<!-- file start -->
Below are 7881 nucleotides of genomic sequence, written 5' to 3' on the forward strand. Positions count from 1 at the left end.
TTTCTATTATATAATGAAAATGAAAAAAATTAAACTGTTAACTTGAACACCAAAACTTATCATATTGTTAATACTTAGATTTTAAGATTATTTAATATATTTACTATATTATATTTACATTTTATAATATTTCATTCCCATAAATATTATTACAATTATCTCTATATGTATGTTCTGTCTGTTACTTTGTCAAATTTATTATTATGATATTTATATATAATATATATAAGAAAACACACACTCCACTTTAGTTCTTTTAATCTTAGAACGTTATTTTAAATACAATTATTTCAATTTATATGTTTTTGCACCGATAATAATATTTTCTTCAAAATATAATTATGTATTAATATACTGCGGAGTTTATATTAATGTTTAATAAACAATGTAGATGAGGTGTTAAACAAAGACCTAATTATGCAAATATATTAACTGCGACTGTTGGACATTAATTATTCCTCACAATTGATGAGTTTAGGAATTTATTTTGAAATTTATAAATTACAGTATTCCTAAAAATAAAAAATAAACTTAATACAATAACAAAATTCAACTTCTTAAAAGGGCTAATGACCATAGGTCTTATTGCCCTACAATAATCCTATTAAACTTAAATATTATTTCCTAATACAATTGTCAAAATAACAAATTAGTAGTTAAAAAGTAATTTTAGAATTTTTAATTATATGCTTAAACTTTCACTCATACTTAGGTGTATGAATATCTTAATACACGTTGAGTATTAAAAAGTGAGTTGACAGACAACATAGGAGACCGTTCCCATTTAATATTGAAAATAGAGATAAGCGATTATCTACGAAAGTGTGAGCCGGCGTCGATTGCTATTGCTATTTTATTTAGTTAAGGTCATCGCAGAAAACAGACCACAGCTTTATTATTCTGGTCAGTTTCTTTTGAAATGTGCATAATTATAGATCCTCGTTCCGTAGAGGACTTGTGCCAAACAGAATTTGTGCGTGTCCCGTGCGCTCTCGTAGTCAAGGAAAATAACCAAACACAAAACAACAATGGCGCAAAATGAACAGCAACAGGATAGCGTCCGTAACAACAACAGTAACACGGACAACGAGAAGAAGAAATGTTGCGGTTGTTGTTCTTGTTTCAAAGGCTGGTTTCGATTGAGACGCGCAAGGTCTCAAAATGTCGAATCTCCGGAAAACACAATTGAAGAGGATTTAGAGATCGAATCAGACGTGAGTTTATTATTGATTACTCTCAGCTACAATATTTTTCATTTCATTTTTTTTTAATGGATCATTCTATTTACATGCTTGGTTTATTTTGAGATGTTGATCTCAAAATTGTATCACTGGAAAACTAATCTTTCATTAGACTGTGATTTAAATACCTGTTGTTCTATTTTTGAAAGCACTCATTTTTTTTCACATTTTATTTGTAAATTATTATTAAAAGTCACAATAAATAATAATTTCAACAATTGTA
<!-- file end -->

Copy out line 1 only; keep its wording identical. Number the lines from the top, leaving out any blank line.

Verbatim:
Below are 7881 nucleotides of genomic sequence, written 5' to 3' on the forward strand. Positions count from 1 at the left end.